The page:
Thomas, of "E.T." fame, next stars in Fruit Chan's horror flick "Don't Look Up"; last year he landed a recurring role on CBS' "Without a Trace." Some of his other credits include "Gangs of New York" and "All the Pretty Horses."
He is repped by Gersh and Brillstein Entertainment Partners. »
- By Borys Kit
20 October 2008 11:00 AM, PDT | The Hollywood Reporter - Movie News | See recent The Hollywood Reporter - Movie News news »
"Transformers," the toy property that led to the Michael Bay film that raked in more than $700 million in worldwide boxoffice last year, is being developed as a theme park attraction in a partnership among Universal Parks & Resorts, Hasbro and DreamWorks Pictures.
Universal said Monday that the attraction will fuse 3D-hd media, special effects and robotics with a ride system. It's scheduled to debut first at Universal Studios Singapore and then at Universal Studios Hollywood, both before summer 2011.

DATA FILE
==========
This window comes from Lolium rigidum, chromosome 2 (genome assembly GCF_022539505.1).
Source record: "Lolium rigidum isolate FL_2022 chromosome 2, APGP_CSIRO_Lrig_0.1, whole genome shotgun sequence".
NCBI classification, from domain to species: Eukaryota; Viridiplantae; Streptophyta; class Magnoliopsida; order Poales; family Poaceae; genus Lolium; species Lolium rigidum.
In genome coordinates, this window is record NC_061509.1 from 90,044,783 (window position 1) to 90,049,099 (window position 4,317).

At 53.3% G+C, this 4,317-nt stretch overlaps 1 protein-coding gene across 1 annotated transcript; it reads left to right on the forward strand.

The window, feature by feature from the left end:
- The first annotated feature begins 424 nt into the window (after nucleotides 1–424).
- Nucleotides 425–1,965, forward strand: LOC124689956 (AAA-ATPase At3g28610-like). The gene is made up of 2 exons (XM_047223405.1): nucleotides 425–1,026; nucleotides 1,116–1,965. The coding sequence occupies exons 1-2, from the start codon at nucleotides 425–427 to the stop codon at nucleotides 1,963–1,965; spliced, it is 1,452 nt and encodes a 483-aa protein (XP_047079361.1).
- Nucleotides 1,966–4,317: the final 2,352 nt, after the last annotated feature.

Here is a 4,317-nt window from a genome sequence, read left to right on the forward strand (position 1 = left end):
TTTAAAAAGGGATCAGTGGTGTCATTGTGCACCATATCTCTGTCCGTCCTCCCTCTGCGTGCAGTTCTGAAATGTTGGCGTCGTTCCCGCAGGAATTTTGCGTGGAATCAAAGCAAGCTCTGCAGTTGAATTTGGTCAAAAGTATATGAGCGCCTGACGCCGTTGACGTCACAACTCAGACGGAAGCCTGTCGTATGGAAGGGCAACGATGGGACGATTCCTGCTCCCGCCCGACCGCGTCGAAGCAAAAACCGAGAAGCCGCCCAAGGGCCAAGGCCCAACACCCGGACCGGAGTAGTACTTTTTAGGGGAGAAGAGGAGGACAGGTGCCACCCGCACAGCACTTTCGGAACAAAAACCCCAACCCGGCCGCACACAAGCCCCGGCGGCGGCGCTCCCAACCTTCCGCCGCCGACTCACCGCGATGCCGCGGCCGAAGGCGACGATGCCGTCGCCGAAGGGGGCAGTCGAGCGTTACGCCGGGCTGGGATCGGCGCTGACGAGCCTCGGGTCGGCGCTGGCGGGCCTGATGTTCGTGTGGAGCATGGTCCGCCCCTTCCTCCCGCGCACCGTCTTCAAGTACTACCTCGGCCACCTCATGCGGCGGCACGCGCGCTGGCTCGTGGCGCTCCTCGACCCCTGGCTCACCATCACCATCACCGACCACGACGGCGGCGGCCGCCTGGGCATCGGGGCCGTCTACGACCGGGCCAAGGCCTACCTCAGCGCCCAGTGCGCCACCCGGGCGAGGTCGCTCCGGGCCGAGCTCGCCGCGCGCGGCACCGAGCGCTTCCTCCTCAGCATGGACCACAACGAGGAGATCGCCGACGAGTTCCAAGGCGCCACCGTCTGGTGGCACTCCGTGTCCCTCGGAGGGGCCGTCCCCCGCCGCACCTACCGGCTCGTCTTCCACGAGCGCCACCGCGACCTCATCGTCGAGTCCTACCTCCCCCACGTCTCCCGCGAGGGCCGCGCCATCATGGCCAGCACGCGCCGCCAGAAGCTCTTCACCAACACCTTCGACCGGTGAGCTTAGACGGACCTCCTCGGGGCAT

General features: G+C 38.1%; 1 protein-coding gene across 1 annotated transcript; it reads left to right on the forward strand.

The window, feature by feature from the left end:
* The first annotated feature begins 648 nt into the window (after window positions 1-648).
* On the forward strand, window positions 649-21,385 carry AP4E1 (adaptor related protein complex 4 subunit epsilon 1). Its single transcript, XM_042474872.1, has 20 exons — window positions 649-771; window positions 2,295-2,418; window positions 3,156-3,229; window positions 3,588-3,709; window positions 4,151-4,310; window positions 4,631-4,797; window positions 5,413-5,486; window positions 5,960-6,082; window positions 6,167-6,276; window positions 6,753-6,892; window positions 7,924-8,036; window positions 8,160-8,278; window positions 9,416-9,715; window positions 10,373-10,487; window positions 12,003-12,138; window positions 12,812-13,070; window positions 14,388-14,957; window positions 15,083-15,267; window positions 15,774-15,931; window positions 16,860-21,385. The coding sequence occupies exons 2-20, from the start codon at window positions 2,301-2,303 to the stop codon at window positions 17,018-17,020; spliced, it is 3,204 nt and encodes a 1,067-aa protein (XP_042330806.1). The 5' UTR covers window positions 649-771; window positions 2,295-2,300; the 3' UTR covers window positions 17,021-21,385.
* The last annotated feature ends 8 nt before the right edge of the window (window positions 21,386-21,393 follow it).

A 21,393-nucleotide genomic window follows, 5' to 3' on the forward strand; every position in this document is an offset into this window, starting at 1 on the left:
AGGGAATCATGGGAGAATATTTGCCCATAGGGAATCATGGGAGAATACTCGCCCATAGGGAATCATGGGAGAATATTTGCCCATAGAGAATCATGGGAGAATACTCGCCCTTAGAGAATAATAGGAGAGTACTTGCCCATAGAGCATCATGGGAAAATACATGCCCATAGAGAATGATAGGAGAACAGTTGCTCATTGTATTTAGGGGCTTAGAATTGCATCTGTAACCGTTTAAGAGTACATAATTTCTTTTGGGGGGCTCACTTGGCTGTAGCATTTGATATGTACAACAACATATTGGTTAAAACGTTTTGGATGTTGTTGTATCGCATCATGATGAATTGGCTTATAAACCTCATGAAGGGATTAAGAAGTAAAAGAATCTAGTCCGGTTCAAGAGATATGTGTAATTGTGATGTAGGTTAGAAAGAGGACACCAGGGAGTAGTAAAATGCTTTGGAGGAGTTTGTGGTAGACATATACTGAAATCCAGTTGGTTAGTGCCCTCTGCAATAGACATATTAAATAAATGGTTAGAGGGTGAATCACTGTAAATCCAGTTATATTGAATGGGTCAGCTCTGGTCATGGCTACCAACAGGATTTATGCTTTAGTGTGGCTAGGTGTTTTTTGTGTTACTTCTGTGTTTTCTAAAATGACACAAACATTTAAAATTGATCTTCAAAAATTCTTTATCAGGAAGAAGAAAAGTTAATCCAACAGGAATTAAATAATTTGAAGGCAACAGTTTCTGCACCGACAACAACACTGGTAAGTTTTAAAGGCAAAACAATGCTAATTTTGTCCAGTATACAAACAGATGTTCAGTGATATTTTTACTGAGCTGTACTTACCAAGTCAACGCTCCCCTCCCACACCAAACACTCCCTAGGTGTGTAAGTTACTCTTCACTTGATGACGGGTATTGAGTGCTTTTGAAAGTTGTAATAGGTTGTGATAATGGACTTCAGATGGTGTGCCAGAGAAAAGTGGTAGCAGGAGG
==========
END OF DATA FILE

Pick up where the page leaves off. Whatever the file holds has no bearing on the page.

Steven Spielberg, a producer of the 2006 film, is also involved. Spielberg serves as creative consultant to the Universal parks division and has worked with the company on Jurassic Park -- the Ride, an attraction at Universal parks in Orlando, Hollywood and Japan; the E.T. Adventure, in Orlando and Japan; and the "War of the Worlds" sets in Hollywood.
" 'Transformers' will be a jewel in our collection of world-class rides based on great movies, »
- By Mike Barnes
It truly is a sad day for movie fans worldwide as master artist and poster creator Drew Struzan has decided to retire from his life of illustration to focus on his family and his own paintings.